17th-century mathematician Blaise Pascal, as one of the early statistical risk pioneers, not only measured risk but began differentiating between its weightings and resulting consequences. For example, if an apple fell on your head, not terrible, but if it was a blacksmith’s anvil, then of much greater consequence.
And in the financial world, a heavy loss of capital is of extreme high risk and consequence. Value at Risk (VaR) has become the de facto modeling tool for managing enterprise market risk. VaR has been utilized in finance for decades but really became the mainstream model standard post the 1987 financial crash. At that point it was accepted that a high-water mark confidence level, usually 95/99%, was a loss value that could be accepted.
Well, not exactly. The 2007-08 financial crisis exposed the VaR high-water barrier as being breached and vulnerable in managing a crest of financial contagion. The first major item addressed was to clearly separate the banking book from the trading book. The Interest Rate Risk in the Banking Book (IRRBB) measure has addressed the banking book. Now on the capital markets side of banking, the Fundamental Review of the Trading Book (FRTB) is tackling the trading book.
The separation of the banking and trading book was implemented with the primary goal of attempting to manage fat tail events, basically raising the high-water mark. Furthermore, VaR modeling has extended with Expected Shortfall. Rather than using a single high-water mark for a VaR-specific distribution confidence level, this modeling takes in and scrutinizes the full tail. This then raises the loss variable to the expected mean of the tail versus the past single point.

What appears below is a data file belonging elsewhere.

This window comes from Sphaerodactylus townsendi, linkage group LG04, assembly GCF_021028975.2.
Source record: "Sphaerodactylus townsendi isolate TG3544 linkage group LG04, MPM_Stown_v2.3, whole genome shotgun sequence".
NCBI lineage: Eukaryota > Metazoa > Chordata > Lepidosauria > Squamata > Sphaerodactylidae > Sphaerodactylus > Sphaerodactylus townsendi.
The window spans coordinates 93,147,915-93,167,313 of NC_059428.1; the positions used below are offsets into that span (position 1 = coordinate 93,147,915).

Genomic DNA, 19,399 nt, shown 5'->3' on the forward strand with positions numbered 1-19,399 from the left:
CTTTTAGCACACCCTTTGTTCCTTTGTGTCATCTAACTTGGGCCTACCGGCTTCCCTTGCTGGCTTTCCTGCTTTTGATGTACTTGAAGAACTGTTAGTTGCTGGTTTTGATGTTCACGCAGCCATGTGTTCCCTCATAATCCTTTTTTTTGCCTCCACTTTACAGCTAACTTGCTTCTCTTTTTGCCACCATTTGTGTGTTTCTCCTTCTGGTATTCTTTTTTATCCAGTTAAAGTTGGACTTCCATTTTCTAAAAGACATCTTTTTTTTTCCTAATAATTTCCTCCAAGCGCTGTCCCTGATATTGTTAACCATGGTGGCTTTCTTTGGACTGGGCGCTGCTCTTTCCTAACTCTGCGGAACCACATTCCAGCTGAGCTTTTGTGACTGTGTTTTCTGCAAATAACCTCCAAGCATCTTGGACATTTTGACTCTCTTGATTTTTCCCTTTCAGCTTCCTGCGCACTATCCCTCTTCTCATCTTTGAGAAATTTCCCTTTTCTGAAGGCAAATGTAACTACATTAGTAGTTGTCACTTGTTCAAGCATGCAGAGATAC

As you can see, measuring risk and the potential consequences is multifaceted and dynamic. FRTB quickly becomes complex when non-modellable risk factors (NMRF) and P&L attribution come into play. The financial world continues to learn from the past while attempting to plan safely for the future. For valuable VaR modeling insight and the FRTB journey ahead, check out Finastra’s Treasury and Capital Markets: Pricing and Risk Metrics Understanding Value-at-Risk (VaR).
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